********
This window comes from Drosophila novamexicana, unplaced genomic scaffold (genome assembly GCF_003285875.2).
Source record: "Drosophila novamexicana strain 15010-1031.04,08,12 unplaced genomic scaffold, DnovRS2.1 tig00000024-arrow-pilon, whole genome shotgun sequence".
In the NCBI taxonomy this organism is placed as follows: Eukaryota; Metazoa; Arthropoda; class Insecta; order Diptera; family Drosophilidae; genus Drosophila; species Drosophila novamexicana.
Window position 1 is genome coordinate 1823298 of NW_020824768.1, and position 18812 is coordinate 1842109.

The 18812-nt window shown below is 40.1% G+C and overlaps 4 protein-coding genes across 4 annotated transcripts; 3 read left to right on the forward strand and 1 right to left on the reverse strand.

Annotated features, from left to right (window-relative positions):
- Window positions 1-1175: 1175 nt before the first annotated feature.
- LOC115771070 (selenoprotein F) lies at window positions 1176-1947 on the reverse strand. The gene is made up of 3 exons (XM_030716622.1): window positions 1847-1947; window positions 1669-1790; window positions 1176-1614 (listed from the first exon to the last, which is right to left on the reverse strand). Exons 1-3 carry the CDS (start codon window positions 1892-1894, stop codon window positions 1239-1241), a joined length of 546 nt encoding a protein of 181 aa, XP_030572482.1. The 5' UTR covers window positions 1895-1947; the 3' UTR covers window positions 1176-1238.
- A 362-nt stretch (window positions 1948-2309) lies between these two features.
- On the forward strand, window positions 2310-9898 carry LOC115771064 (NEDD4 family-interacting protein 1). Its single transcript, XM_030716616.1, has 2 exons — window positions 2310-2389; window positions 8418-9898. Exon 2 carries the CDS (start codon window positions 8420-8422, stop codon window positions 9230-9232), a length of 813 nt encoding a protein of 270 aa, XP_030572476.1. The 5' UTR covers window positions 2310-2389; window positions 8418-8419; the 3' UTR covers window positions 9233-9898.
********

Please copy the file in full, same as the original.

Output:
This window comes from Drosophila novamexicana, unplaced genomic scaffold (genome assembly GCF_003285875.2).
Source record: "Drosophila novamexicana strain 15010-1031.04,08,12 unplaced genomic scaffold, DnovRS2.1 tig00000024-arrow-pilon, whole genome shotgun sequence".
In the NCBI taxonomy this organism is placed as follows: Eukaryota; Metazoa; Arthropoda; class Insecta; order Diptera; family Drosophilidae; genus Drosophila; species Drosophila novamexicana.
Window position 1 is genome coordinate 1823298 of NW_020824768.1, and position 18812 is coordinate 1842109.

The 18812-nt window shown below is 40.1% G+C and overlaps 4 protein-coding genes across 4 annotated transcripts; 3 read left to right on the forward strand and 1 right to left on the reverse strand.

Annotated features, from left to right (window-relative positions):
- Window positions 1-1175: 1175 nt before the first annotated feature.
- LOC115771070 (selenoprotein F) lies at window positions 1176-1947 on the reverse strand. The gene is made up of 3 exons (XM_030716622.1): window positions 1847-1947; window positions 1669-1790; window positions 1176-1614 (listed from the first exon to the last, which is right to left on the reverse strand). Exons 1-3 carry the CDS (start codon window positions 1892-1894, stop codon window positions 1239-1241), a joined length of 546 nt encoding a protein of 181 aa, XP_030572482.1. The 5' UTR covers window positions 1895-1947; the 3' UTR covers window positions 1176-1238.
- A 362-nt stretch (window positions 1948-2309) lies between these two features.
- On the forward strand, window positions 2310-9898 carry LOC115771064 (NEDD4 family-interacting protein 1). Its single transcript, XM_030716616.1, has 2 exons — window positions 2310-2389; window positions 8418-9898. Exon 2 carries the CDS (start codon window positions 8420-8422, stop codon window positions 9230-9232), a length of 813 nt encoding a protein of 270 aa, XP_030572476.1. The 5' UTR covers window positions 2310-2389; window positions 8418-8419; the 3' UTR covers window positions 9233-9898.